Meredith Williams

Meredith Williams (Vikalp Women’s Group): Meredith worked for seven years in human resources at the Public Broadcasting Service (PBS). She then joined the PBS Foundation to work on fundraising. Meredith was in her final year at Georgetown University Law Center when she undertook her fellowship at Vikalp and visited Vikalp in the spring of 2011 with a team of students from Georgetown Law’s Community Justice Project clinic. After her fellowship Meredith wrote: “There is no question that the best part of my fellowship was the people that I worked with. Maya and Indira, and the work that they do, are inspiring, but also the people that Parma serves were 100% gracious and welcoming to us.”

If Section 377 is struck down, what’s next?

22 Jun

On July 11th, India’s Supreme Court is scheduled to begin hearing arguments in the highly publicized Naz Foundation case. These arguments had previously scheduled for April, 2011, but the court chose to defer hearing the case until the summer. In 2009, the Delhi High Court decriminalized Section 377 of the Indian Penal Code, which made sodomy a criminal offence. The Indian government chose not to challenge this ruling, but in India, interested parties are also able to appeal rulings in the name of public interest.

While there are a number of parties on either side of the case, we have been working with the Alternative Law Forum, based in Bangalore, to track the progress of the case and the arguments that will be made in the Supreme Court. On their website, they maintain an excellent primer on the arguments in favor of upholding the Delhi High Court’s ruling and the history of the case.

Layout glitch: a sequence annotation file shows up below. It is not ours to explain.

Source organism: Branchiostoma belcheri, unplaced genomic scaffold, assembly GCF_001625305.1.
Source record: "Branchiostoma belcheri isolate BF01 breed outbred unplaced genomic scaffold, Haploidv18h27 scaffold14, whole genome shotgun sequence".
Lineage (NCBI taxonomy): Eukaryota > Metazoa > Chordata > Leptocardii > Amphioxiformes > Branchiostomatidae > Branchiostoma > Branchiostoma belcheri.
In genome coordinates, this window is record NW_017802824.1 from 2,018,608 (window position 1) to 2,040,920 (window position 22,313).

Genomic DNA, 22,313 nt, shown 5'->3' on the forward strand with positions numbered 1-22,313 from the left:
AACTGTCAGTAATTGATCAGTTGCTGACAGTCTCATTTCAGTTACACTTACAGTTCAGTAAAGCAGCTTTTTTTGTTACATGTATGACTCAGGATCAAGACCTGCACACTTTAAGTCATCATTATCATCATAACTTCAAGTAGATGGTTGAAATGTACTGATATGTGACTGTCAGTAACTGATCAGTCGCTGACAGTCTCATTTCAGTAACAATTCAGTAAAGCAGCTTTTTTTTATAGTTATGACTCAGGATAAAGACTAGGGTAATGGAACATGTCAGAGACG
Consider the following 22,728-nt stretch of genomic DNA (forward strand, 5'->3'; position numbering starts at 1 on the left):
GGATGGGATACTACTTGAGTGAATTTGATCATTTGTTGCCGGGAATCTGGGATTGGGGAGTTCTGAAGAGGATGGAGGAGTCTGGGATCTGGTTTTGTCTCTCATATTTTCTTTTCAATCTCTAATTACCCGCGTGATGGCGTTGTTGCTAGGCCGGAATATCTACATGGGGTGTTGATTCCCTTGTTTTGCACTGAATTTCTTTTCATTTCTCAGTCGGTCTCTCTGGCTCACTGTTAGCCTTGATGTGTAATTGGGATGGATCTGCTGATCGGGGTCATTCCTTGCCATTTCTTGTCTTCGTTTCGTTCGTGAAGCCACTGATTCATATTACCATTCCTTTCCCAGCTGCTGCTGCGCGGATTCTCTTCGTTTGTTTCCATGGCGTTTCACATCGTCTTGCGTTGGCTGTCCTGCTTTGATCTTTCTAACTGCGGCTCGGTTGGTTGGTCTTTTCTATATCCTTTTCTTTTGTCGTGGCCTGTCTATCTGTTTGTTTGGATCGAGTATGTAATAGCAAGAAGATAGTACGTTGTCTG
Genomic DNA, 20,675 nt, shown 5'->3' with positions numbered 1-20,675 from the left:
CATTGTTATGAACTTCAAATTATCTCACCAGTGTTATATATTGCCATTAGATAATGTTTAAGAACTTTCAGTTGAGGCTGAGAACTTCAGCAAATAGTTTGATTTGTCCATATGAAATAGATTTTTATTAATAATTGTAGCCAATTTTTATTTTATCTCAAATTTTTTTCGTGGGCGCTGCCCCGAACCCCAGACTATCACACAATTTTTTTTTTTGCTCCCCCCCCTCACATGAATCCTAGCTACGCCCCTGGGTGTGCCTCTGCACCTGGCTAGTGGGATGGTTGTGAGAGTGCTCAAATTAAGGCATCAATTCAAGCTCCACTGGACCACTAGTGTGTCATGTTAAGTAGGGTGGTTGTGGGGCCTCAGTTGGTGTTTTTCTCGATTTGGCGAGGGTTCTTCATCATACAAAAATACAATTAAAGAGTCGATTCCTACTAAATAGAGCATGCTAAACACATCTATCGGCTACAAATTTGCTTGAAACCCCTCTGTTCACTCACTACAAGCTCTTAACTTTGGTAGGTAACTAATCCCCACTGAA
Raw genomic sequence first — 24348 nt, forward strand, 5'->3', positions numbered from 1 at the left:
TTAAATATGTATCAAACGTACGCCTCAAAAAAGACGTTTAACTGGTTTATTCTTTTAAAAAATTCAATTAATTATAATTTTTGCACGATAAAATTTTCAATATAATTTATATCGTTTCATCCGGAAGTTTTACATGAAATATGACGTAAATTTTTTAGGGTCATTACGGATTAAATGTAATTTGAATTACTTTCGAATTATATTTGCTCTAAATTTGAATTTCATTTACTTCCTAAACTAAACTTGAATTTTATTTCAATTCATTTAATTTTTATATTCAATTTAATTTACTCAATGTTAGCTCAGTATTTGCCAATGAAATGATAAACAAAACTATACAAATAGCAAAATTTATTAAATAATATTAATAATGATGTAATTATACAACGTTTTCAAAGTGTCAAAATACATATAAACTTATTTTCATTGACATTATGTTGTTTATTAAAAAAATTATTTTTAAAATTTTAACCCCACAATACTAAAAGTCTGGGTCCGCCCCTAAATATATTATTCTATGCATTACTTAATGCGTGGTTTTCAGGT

Since the LGBT community in India is hopeful that the Delhi High Court’s ruling will be upheld, lawyers, advocates and experts have already begun thinking about what’s next in the fight for protecting LGBT individuals in India. One area of focus has been on getting the Indian government to include sexual orientation and gender identity as protected categories under the proposed Equal Opportunity Commission bill which is currently sitting in the Indian government. The current proposed bill would prohibit discrimination based on “sex, caste, language, religion, disability, descent, place of birth, residence, race or any other” and the hope is that sexual orientation and gender identity are sufficiently analogous to these categories to also be protected under this bill. Some other concerns with the bill include questions of whether the Commission will have sufficient power to enforce an anti-discrimination policy to hold employers and schools accountable and whether (and if) private organizations should be included as well.

This summer, we hope to help Parma use results from the survey of transgender individuals in Gujarat that they are currently conducting to help illustrate why it’s crucial to include gender identity as a protected category in an anti-discrimination policy.

Posted By Meredith Williams

Posted Jun 22nd, 2011


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